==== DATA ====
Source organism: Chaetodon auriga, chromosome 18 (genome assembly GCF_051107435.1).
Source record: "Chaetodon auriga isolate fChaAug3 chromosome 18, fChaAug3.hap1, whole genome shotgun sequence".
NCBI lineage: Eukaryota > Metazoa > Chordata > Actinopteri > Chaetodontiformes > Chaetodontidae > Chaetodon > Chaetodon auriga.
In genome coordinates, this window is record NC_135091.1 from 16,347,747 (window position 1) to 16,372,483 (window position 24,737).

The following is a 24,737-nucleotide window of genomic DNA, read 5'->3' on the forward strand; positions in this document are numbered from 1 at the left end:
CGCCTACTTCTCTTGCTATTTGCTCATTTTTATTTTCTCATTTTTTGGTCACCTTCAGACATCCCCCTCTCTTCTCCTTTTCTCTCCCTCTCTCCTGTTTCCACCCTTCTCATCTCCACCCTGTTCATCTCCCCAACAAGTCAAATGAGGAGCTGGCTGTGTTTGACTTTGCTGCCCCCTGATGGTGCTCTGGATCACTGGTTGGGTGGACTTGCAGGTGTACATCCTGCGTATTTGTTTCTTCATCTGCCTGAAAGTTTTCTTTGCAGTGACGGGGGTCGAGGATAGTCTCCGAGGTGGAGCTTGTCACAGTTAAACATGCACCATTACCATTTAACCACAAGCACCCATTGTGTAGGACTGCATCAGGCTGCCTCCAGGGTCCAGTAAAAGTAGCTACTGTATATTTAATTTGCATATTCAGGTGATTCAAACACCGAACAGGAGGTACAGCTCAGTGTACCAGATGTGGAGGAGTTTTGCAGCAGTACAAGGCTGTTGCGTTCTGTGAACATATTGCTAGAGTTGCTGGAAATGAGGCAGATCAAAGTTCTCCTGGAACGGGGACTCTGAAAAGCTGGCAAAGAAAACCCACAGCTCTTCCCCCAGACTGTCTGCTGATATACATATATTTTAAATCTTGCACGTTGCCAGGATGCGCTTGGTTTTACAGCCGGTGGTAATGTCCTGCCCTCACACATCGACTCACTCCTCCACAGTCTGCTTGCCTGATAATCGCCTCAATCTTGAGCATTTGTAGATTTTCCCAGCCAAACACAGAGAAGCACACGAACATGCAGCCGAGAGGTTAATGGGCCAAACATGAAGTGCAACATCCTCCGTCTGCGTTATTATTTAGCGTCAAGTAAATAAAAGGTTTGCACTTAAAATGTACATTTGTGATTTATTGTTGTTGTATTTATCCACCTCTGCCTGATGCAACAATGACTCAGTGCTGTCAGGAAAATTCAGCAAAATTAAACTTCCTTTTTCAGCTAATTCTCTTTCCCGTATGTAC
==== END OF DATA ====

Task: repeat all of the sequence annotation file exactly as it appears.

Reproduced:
Source organism: Chaetodon auriga, chromosome 18 (genome assembly GCF_051107435.1).
Source record: "Chaetodon auriga isolate fChaAug3 chromosome 18, fChaAug3.hap1, whole genome shotgun sequence".
NCBI lineage: Eukaryota > Metazoa > Chordata > Actinopteri > Chaetodontiformes > Chaetodontidae > Chaetodon > Chaetodon auriga.
In genome coordinates, this window is record NC_135091.1 from 16,347,747 (window position 1) to 16,372,483 (window position 24,737).

The following is a 24,737-nucleotide window of genomic DNA, read 5'->3' on the forward strand; positions in this document are numbered from 1 at the left end:
CGCCTACTTCTCTTGCTATTTGCTCATTTTTATTTTCTCATTTTTTGGTCACCTTCAGACATCCCCCTCTCTTCTCCTTTTCTCTCCCTCTCTCCTGTTTCCACCCTTCTCATCTCCACCCTGTTCATCTCCCCAACAAGTCAAATGAGGAGCTGGCTGTGTTTGACTTTGCTGCCCCCTGATGGTGCTCTGGATCACTGGTTGGGTGGACTTGCAGGTGTACATCCTGCGTATTTGTTTCTTCATCTGCCTGAAAGTTTTCTTTGCAGTGACGGGGGTCGAGGATAGTCTCCGAGGTGGAGCTTGTCACAGTTAAACATGCACCATTACCATTTAACCACAAGCACCCATTGTGTAGGACTGCATCAGGCTGCCTCCAGGGTCCAGTAAAAGTAGCTACTGTATATTTAATTTGCATATTCAGGTGATTCAAACACCGAACAGGAGGTACAGCTCAGTGTACCAGATGTGGAGGAGTTTTGCAGCAGTACAAGGCTGTTGCGTTCTGTGAACATATTGCTAGAGTTGCTGGAAATGAGGCAGATCAAAGTTCTCCTGGAACGGGGACTCTGAAAAGCTGGCAAAGAAAACCCACAGCTCTTCCCCCAGACTGTCTGCTGATATACATATATTTTAAATCTTGCACGTTGCCAGGATGCGCTTGGTTTTACAGCCGGTGGTAATGTCCTGCCCTCACACATCGACTCACTCCTCCACAGTCTGCTTGCCTGATAATCGCCTCAATCTTGAGCATTTGTAGATTTTCCCAGCCAAACACAGAGAAGCACACGAACATGCAGCCGAGAGGTTAATGGGCCAAACATGAAGTGCAACATCCTCCGTCTGCGTTATTATTTAGCGTCAAGTAAATAAAAGGTTTGCACTTAAAATGTACATTTGTGATTTATTGTTGTTGTATTTATCCACCTCTGCCTGATGCAACAATGACTCAGTGCTGTCAGGAAAATTCAGCAAAATTAAACTTCCTTTTTCAGCTAATTCTCTTTCCCGTATGTAC